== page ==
by Mahmoud Fouly
CAIRO, Sept. 17 (Xinhua) -- A group of volunteers took a boat on the Nile River in the Egyptian capital Cairo, equipped with life jackets, rubber gloves and fishing nets with long handles, to pick up floating bottles and other plastic waste in an awareness campaign to mark World Cleanup Day.
Around 60 volunteers joined the Nile cleanup activity launched by VeryNile, an Egyptian environmental initiative devoted to removing garbage and plastic waste from the longest river in the world and raising awareness about the importance of combating plastic pollution.
World Cleanup Day is marked annually on the third Saturday of September, which falls this year on Sept. 17.
"We pick up plastic waste from the Nile and its bank. We learn about cleaning the river and preserving the environment and also how plastic waste can be recycled into something useful," said Mohsen Ahmed, a university student of interior design, noting that he's been volunteering with VeryNile for about three years.
Later in the afternoon, in another area on the riverbank, the VeryNile initiative built a pyramid of compressed plastic bottles as part of the campaign, to show people how big the problem of plastic pollution is.
The pyramid is composed of more than 200,000 plastic bottles collected from the Nile. It is more than five meters high and weighs more than six tons, according to Alban de Menonville, co-founder and managing director of VeryNile.
"VeryNile aims to tackle plastic pollution, to collect plastic waste from the Nile, and most importantly to raise awareness about how everyone should make small steps in his daily life to have less impact on the environment," VeryNile's managing director told Xinhua.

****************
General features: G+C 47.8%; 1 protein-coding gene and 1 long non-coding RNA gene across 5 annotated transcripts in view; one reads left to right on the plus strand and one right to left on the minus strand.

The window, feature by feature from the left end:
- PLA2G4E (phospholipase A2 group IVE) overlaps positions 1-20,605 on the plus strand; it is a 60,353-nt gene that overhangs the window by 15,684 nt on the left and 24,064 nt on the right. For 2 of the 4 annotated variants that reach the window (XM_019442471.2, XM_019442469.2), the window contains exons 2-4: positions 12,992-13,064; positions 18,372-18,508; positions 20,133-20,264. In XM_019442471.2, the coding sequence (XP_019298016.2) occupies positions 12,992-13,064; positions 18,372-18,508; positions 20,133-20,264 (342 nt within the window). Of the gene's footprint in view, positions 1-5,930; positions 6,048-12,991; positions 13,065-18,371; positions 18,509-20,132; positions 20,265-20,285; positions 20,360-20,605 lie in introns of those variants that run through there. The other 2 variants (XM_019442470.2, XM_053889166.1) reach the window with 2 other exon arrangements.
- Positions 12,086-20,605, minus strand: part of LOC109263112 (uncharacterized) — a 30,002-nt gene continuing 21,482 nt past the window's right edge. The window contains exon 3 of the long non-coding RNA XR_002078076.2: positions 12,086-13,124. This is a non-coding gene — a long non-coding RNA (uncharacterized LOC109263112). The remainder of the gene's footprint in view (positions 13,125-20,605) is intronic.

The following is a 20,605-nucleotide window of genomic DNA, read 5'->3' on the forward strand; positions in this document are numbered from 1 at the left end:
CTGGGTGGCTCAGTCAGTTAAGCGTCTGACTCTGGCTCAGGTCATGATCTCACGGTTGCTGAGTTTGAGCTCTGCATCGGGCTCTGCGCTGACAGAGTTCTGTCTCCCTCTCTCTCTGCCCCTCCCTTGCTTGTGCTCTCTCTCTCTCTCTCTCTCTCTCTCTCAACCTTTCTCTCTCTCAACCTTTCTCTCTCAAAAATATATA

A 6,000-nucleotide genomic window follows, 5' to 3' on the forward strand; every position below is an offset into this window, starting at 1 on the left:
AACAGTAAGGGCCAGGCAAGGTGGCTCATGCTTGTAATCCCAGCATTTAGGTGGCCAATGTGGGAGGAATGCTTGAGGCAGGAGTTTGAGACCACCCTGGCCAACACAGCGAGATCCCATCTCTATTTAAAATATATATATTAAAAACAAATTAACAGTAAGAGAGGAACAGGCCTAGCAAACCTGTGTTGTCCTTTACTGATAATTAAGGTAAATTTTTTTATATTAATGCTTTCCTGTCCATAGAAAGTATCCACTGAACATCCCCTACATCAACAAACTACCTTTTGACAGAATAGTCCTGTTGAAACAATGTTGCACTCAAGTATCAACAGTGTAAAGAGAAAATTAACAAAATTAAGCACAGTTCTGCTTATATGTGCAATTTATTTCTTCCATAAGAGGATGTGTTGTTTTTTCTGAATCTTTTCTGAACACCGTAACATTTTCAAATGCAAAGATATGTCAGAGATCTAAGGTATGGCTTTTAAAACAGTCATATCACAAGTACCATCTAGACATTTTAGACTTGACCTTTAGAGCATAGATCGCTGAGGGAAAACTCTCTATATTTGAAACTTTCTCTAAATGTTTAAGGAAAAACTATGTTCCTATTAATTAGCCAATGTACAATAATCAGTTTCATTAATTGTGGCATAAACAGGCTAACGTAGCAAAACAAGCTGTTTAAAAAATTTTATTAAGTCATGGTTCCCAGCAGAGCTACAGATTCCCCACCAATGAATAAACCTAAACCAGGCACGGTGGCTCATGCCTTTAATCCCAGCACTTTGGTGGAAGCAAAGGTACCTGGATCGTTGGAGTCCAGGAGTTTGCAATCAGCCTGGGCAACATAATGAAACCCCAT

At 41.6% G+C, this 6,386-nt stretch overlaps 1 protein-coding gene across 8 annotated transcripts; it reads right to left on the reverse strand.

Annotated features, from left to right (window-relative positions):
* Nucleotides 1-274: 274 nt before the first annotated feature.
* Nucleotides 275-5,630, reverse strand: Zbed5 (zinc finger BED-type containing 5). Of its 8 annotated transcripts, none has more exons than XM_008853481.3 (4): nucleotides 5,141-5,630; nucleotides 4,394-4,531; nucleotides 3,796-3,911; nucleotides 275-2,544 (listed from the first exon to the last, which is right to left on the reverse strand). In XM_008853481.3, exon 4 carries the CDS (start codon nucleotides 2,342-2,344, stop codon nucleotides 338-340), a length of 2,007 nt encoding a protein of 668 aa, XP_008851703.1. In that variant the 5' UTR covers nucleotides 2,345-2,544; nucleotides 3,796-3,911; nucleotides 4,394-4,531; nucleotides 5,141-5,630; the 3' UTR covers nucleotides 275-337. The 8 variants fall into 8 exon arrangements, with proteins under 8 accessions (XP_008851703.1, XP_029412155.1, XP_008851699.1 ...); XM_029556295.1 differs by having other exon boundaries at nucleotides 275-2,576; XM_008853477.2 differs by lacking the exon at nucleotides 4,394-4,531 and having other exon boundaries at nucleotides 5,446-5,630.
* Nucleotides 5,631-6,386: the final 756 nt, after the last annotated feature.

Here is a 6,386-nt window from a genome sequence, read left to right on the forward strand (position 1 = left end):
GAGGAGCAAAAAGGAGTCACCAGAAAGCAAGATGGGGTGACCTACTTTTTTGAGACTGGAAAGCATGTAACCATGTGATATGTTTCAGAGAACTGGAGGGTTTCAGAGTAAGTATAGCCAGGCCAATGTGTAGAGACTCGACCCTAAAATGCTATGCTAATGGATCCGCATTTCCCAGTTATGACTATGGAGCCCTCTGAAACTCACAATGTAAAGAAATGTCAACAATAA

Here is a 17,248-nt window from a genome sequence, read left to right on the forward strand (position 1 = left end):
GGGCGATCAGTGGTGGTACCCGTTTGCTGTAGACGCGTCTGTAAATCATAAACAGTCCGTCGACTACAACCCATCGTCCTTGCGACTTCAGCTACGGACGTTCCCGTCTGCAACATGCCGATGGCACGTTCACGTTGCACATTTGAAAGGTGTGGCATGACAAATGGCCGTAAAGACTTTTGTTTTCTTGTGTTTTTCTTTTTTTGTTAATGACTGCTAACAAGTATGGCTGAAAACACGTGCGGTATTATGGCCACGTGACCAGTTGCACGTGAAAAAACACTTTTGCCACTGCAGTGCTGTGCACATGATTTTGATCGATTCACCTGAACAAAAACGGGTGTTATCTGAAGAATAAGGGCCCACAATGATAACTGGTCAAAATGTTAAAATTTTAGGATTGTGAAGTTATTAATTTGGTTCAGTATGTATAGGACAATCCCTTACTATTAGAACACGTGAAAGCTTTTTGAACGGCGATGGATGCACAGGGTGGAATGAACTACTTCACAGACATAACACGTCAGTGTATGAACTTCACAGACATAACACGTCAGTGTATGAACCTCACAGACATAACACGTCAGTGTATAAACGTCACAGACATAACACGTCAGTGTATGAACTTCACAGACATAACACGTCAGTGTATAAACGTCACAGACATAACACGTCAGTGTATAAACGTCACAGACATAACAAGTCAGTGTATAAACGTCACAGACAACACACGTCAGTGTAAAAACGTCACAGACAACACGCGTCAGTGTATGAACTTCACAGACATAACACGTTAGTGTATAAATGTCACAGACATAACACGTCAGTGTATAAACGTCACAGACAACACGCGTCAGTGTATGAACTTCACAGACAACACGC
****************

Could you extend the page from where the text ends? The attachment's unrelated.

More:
The cleanup campaign comes about two months ahead of Egypt's hosting of the 27th session of the United Nations Climate Change Conference (COP27) scheduled for November this year in the Red Sea resort city of Sharm El-Sheikh.
"Regarding the environment, it's a very special year for Egypt," said De Menonville, adding, "We want to show the world that when we have one resource as marvelous as the Nile, we in Egypt care about it and are trying to do our best to preserve it."
After taking part in picking up plastic bottles from the river, Ala El-Khatib, one of the volunteers, said that she teaches her daughters to reduce using plastic bags and separate garbage at home into recyclable and non-recyclable.
"Such activities shed more light on Egypt's environmental efforts, for most foreigners think Egypt is not that advanced in this area. So, these campaigns put us get attention and show how we're very much into sustainability and relevant initiatives," El-Khatib, who works for an international bank in Egypt, said.
VeryNile and its cleanup campaigns are supported by the Egyptian Ministry of Environment. The ministry is supportive of such initiatives as the government can't work alone in raising public awareness and it encourages non-government organizations to assist, said Mona Kamal, an environmental expert and former director of the Egyptian Environmental Affairs Agency at the Ministry of Environment.
"Civil society organizations and youth initiatives are very influential because they work within their communities and launch awareness campaigns to make people understand the dangers of plastic waste and the importance of its recycling," she said.
"The Nile River is our life. It is the lifeline of Egypt, and it's very important to protect it and preserve the quality of its water," the Egyptian ecologist told Xinhua.